Predicting House Prices in Ames, Iowa

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Posted on Jun 11, 2021

Background

This project utilizes a variety of machine learning techniques to predict house prices based on a Kaggle dataset of 79 explanatory variables. The data covers the sale of individual residential properties in Ames, Iowa from 2006-2010. The goal of the project is to forecast the prices of 1,459 homes as accurately as possible, as well as identify the features which have to greatest impact on sale price.

 

Part 1: Data Exploration, Cleaning, and Pre-processing

My first step was to read the documentation and contextualize the data. Real estate has a history of being cyclical, and the home sales detailed in this particular dataset take place amidst the 2008 Housing Crisis. The following boxplot shows sale prices broken down by month and year:

Interestingly, there is very little evidence of a pricing bubble or crash here, and very little seasonality overall. We can move on to further analysis.

With the next plot, we see that overall quality shows a strong linear-like correlation with sale price.

Above ground living area also shows a somewhat linear relationship to sale price, as shown in the scatterplot below. The documentation notes there are five outliers in the dataset, three of which are partial sales and two of which are unusually large sales. I removed the two points circled in orange, as those stood out significantly.

Feature Selection (and De-Selection)

Now that I'm clued in on the linear relationships of some variables to sale price, I know that a linear regression may be a good candidate for model fitting. The next step is to try and reduce some of the dataset's dimensionality. I will look at a heatmap to identify variables that are highly correlated to each other, and remove as many redundant columns as possible.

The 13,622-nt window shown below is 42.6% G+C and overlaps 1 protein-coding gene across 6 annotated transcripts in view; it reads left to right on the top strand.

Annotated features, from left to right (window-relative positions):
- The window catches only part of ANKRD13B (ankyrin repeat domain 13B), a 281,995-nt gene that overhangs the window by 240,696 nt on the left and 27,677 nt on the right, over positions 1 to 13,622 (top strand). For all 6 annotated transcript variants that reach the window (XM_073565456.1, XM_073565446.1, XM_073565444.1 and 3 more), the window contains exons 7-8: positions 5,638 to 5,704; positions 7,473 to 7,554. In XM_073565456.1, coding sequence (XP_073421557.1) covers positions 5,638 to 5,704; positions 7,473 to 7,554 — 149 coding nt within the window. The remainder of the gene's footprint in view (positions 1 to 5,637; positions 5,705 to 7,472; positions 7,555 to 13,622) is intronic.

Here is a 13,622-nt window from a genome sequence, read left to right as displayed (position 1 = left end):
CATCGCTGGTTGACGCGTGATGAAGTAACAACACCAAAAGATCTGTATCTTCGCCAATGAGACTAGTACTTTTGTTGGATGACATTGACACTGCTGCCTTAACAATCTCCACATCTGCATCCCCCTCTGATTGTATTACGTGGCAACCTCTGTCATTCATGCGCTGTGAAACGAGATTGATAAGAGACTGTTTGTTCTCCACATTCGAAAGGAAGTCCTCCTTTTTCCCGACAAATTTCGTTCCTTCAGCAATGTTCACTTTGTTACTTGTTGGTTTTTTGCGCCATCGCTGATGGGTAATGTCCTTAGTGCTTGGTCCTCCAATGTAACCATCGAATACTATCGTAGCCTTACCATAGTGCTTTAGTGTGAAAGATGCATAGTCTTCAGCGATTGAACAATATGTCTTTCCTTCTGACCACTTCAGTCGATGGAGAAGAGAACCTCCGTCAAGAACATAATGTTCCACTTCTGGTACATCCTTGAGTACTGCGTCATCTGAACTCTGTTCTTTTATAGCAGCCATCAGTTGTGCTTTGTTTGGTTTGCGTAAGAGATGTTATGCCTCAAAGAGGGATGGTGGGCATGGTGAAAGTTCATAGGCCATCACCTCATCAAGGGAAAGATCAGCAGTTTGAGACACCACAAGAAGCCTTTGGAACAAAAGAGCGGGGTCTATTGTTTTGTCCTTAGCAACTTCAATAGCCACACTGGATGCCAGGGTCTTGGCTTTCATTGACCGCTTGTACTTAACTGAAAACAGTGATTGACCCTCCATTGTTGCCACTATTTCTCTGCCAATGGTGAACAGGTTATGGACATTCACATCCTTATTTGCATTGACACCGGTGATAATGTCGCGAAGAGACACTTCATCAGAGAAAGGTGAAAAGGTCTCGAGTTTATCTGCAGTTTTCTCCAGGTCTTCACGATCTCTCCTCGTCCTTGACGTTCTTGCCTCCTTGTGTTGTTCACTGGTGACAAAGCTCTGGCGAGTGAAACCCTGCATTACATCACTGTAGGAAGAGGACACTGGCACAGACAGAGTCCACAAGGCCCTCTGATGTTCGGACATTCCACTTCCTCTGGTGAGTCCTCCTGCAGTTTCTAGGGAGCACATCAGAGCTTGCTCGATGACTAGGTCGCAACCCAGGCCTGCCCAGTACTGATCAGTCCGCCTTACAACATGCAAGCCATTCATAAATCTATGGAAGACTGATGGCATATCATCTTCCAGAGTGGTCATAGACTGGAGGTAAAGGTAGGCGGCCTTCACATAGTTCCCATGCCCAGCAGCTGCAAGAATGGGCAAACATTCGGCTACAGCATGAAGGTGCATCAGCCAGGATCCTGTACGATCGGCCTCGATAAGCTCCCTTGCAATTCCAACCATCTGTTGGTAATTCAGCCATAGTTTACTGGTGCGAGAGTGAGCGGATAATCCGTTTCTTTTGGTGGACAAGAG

The feature "GarageCars", for example, is highly correlated with "GarageArea". We can drop it since it doesn't offer any new information. I dropped "GarageYrBuilt", "TotRmsAbvGrd", "1stFlSF", and "2ndFlSF" for similar reasons.

Missing Value Imputation

Another important issue to address was the 29 columns in the dataset containing missing values. Out of those, 20 relate to optional "bonus features" of a house such as a pool, fireplace, or fence. I imputed zeros or "none" for these.

8 of the remaining columns with missing values were categorical attributes dominated by one value (i.e., most values of "SaleType" were "Normal). I imputed the mode for these columns. I then dropped "Utilities" since all values were the same except for one.

Finally, the last column requiring imputation was "LotFrontage". 16.7% of these values were missing. I considered dropping the variable, but guessed that lot frontage could greatly impact the home's visual appeal and decided instead to impute the neighborhood mode.

Feature Engineering

I created the following new features:

  • HouseAge- for better interpretability of year built